CDC Chief: Doctors Prescribe Pain Killers Too Often
With advances in medicine that promise to have fewer side effects and more benefits, a lot of medical professionals tend to prescribe narcotics immediately. This practice of prescribing drugs has led to the development of antibiotic-resistant strains, making certain infections more lethal and harder to treat. Aside from overprescribing antibiotics, doctors tend to be quick to prescribe painkillers when their patients start to complain about pain. This practice can increase the patient's chances of becoming addicted to these drugs. The U.S. Centers for Disease Control and Prevention (CDC) announced yesterday, July 2, that doctors must be more selective when it comes to drug prescriptions, particularly for painkillers.
"There are dangerous medications, and they should be reserved for situations like severe cancer pain," the CDC's director, Tom Frieden said according to LA Times. "In many other situations, the risks far outweigh the benefits. Prescribing an opiate may be condemning a patient to lifelong addiction and life-threatening complications."
Within the past two decades, prescribing painkillers for pain in general have been on the rise. Doctors used to be discouraged against treating patients with painkillers out of the fear of addiction and overdose. Nowadays, drug manufacturers have been developing drugs that are supposed to be less addictive. However, the CDC is not sold on that fact and does not want the number of drug abuse cases to continue to rise.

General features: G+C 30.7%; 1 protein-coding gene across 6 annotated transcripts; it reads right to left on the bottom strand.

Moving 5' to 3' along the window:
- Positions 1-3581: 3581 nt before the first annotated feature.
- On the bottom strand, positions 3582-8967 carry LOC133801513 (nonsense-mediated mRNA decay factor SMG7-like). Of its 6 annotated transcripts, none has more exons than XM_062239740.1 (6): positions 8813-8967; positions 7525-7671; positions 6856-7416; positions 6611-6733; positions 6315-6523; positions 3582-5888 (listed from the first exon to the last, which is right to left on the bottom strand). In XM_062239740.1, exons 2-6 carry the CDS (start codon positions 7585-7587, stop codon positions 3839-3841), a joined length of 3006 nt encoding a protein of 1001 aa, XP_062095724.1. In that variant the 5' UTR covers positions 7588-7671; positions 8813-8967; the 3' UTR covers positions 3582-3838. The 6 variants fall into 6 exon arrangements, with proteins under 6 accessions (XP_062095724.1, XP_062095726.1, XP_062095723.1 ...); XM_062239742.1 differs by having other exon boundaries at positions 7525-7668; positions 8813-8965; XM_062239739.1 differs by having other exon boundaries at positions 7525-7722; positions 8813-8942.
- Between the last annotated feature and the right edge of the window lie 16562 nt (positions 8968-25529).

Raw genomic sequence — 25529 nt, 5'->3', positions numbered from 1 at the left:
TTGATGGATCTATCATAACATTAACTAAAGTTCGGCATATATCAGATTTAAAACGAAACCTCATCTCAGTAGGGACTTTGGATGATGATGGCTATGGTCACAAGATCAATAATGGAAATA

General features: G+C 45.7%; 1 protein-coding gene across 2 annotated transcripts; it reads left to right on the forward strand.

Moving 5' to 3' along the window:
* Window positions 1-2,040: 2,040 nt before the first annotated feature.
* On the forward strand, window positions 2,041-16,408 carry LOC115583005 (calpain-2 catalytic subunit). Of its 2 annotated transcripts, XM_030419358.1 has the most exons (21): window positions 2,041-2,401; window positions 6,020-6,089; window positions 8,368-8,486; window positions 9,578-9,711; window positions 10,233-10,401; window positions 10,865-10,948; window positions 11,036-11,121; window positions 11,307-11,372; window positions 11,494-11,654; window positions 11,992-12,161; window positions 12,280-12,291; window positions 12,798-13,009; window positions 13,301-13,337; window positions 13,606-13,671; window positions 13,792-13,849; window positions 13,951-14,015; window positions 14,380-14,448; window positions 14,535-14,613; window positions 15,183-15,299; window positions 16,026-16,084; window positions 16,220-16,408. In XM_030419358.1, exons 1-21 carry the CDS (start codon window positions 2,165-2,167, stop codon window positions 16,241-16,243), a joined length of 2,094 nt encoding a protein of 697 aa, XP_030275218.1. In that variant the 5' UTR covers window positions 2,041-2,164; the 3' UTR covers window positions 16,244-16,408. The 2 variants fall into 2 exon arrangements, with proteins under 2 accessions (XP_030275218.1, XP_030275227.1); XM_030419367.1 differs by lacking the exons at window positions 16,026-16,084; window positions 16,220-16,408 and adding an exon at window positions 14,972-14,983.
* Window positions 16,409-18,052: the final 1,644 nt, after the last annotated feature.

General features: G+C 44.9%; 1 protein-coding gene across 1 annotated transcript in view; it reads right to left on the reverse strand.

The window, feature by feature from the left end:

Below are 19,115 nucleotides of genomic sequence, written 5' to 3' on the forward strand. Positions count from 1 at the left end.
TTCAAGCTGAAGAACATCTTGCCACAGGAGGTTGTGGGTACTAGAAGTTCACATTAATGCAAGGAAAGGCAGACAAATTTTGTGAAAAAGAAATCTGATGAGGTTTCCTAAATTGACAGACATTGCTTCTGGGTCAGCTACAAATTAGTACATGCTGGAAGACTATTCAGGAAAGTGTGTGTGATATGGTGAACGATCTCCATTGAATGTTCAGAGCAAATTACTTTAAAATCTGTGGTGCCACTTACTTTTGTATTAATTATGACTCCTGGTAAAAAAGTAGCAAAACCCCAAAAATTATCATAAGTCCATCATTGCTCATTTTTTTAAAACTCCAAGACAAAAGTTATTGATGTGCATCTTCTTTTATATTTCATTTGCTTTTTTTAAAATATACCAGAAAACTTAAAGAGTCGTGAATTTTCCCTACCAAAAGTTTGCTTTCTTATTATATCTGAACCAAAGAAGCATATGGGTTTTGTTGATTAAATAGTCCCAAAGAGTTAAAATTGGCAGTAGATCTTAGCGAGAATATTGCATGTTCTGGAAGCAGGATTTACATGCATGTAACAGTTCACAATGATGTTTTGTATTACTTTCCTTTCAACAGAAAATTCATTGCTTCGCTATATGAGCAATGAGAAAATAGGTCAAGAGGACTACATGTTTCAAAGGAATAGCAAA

"When I went to medical school, the one thing they told me about pain was if you give a patient in pain an opiate pain killer, they will not become addicted. And that was completely wrong." Frieden said.
Drug overdose has been on the rise in the United States. Over the past few years, researchers and analysts have reviewed the number of overdose cases. According to a LA Times analysis, there were over 3,600 deaths due to overdoses in Southern California between 2006 and 2011. The analysts evaluated the data and discovered that around 50 percent of the deaths were due to prescription drugs. Of these drugs, the main culprit was painkillers that were mostly prescribed after the patients suffered injuries.
In recent statistics, the CDC reported that in 2010, 15,300 women died from overdose in general. This rate is higher than the deaths that occur from car accidents or cervical cancer. This rate also represents a 400 percent increase in overdose fatalities in women since 1999.
"Mothers, wives, sisters and daughters are dying at rates that we have never seen before," Frieden said. "These are troubling numbers."
Frieden is now calling for all doctors to be extra careful when it comes to treating patents in pain. The U.S. Food and Drug Administration (FDA) is currently reviewing potentially new controls on painkillers, such as how they should be prescribed and promoted. Despite the fact that the FDA is considering a change in how narcotic painkillers are handled, some experts are not convinced that the agency will actually tighten regulations.
"I wonder how many people will have to die or become addicted before they finally listen," a New York addiction doctor, Dr. Andrew Kolodmy commented.
The FDA has not commented since this particular issue is currently pending.